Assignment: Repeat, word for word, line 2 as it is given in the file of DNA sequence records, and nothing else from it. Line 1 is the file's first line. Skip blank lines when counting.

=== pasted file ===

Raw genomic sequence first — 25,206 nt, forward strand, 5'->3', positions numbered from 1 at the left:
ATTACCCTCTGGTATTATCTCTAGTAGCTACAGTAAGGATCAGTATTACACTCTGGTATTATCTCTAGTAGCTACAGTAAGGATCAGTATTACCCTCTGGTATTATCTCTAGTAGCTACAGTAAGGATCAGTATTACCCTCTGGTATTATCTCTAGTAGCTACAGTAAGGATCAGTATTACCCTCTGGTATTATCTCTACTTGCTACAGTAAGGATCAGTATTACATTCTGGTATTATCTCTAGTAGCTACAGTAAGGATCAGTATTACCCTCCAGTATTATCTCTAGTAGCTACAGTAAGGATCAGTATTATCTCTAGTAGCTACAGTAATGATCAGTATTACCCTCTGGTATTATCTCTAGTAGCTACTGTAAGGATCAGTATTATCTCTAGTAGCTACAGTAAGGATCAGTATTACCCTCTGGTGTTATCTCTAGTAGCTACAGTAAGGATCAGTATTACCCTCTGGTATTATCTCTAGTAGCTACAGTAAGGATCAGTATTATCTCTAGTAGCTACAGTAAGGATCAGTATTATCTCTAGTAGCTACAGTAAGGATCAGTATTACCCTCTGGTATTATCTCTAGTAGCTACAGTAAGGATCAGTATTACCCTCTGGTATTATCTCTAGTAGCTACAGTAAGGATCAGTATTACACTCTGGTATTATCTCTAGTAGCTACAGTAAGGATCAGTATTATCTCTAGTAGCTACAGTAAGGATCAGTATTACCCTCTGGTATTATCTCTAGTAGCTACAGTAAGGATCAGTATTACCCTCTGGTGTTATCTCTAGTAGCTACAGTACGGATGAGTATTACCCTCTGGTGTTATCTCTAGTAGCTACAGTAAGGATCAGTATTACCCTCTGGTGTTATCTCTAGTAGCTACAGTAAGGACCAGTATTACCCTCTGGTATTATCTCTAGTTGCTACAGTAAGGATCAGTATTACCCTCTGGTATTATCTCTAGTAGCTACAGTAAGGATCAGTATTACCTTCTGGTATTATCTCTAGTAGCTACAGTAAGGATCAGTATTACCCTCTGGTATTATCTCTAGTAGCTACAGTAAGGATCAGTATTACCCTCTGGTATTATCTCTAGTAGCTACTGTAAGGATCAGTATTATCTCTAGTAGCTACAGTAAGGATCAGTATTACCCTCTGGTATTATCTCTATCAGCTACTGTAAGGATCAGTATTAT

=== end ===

ATTACCCTCTGGTATTATCTCTAGTAGCTACAGTAAGGATCAGTATTACACTCTGGTATTATCTCTAGTAGCTACAGTAAGGATCAGTATTACCCTCTGGTATTATCTCTAGTAGCTACAGTAAGGATCAGTATTACCCTCTGGTATTATCTCTAGTAGCTACAGTAAGGATCAGTATTACCCTCTGGTATTATCTCTACTTGCTACAGTAAGGATCAGTATTACATTCTGGTATTATCTCTAGTAGCTACAGTAAGGATCAGTATTACCCTCCAGTATTATCTCTAGTAGCTACAGTAAGGATCAGTATTATCTCTAGTAGCTACAGTAATGATCAGTATTACCCTCTGGTATTATCTCTAGTAGCTACTGTAAGGATCAGTATTATCTCTAGTAGCTACAGTAAGGATCAGTATTACCCTCTGGTGTTATCTCTAGTAGCTACAGTAAGGATCAGTATTACCCTCTGGTATTATCTCTAGTAGCTACAGTAAGGATCAGTATTATCTCTAGTAGCTACAGTAAGGATCAGTATTATCTCTAGTAGCTACAGTAAGGATCAGTATTACCCTCTGGTATTATCTCTAGTAGCTACAGTAAGGATCAGTATTACCCTCTGGTATTATCTCTAGTAGCTACAGTAAGGATCAGTATTACACTCTGGTATTATCTCTAGTAGCTACAGTAAGGATCAGTATTATCTCTAGTAGCTACAGTAAGGATCAGTATTACCCTCTGGTATTATCTCTAGTAGCTACAGTAAGGATCAGTATTACCCTCTGGTGTTATCTCTAGTAGCTACAGTACGGATGAGTATTACCCTCTGGTGTTATCTCTAGTAGCTACAGTAAGGATCAGTATTACCCTCTGGTGTTATCTCTAGTAGCTACAGTAAGGACCAGTATTACCCTCTGGTATTATCTCTAGTTGCTACAGTAAGGATCAGTATTACCCTCTGGTATTATCTCTAGTAGCTACAGTAAGGATCAGTATTACCTTCTGGTATTATCTCTAGTAGCTACAGTAAGGATCAGTATTACCCTCTGGTATTATCTCTAGTAGCTACAGTAAGGATCAGTATTACCCTCTGGTATTATCTCTAGTAGCTACTGTAAGGATCAGTATTATCTCTAGTAGCTACAGTAAGGATCAGTATTACCCTCTGGTATTATCTCTATCAGCTACTGTAAGGATCAGTATTAT